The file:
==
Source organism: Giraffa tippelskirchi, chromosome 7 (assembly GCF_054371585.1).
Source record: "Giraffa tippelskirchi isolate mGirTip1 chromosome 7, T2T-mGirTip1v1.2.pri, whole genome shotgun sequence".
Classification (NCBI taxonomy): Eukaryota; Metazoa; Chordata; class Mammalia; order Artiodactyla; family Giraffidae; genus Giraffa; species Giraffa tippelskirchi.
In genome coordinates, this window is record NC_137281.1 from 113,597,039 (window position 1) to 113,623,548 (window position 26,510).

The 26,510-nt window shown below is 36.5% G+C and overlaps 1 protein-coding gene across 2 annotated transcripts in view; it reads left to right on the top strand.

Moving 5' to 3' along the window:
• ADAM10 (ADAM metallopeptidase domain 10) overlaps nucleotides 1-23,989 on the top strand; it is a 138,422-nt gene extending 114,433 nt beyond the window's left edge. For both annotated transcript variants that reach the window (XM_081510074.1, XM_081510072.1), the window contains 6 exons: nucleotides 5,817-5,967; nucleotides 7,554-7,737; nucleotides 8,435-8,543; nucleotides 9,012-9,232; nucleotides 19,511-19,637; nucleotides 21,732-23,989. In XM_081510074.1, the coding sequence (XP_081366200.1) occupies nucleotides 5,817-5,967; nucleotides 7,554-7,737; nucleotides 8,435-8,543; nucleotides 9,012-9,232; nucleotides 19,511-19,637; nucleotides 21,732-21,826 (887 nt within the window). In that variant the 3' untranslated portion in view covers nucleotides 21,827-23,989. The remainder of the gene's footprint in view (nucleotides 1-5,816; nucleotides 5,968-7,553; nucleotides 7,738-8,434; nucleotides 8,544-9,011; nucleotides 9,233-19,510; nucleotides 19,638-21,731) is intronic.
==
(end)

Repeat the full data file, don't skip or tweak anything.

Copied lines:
Source organism: Giraffa tippelskirchi, chromosome 7 (assembly GCF_054371585.1).
Source record: "Giraffa tippelskirchi isolate mGirTip1 chromosome 7, T2T-mGirTip1v1.2.pri, whole genome shotgun sequence".
Classification (NCBI taxonomy): Eukaryota; Metazoa; Chordata; class Mammalia; order Artiodactyla; family Giraffidae; genus Giraffa; species Giraffa tippelskirchi.
In genome coordinates, this window is record NC_137281.1 from 113,597,039 (window position 1) to 113,623,548 (window position 26,510).

The 26,510-nt window shown below is 36.5% G+C and overlaps 1 protein-coding gene across 2 annotated transcripts in view; it reads left to right on the top strand.

Moving 5' to 3' along the window:
• ADAM10 (ADAM metallopeptidase domain 10) overlaps nucleotides 1-23,989 on the top strand; it is a 138,422-nt gene extending 114,433 nt beyond the window's left edge. For both annotated transcript variants that reach the window (XM_081510074.1, XM_081510072.1), the window contains 6 exons: nucleotides 5,817-5,967; nucleotides 7,554-7,737; nucleotides 8,435-8,543; nucleotides 9,012-9,232; nucleotides 19,511-19,637; nucleotides 21,732-23,989. In XM_081510074.1, the coding sequence (XP_081366200.1) occupies nucleotides 5,817-5,967; nucleotides 7,554-7,737; nucleotides 8,435-8,543; nucleotides 9,012-9,232; nucleotides 19,511-19,637; nucleotides 21,732-21,826 (887 nt within the window). In that variant the 3' untranslated portion in view covers nucleotides 21,827-23,989. The remainder of the gene's footprint in view (nucleotides 1-5,816; nucleotides 5,968-7,553; nucleotides 7,738-8,434; nucleotides 8,544-9,011; nucleotides 9,233-19,510; nucleotides 19,638-21,731) is intronic.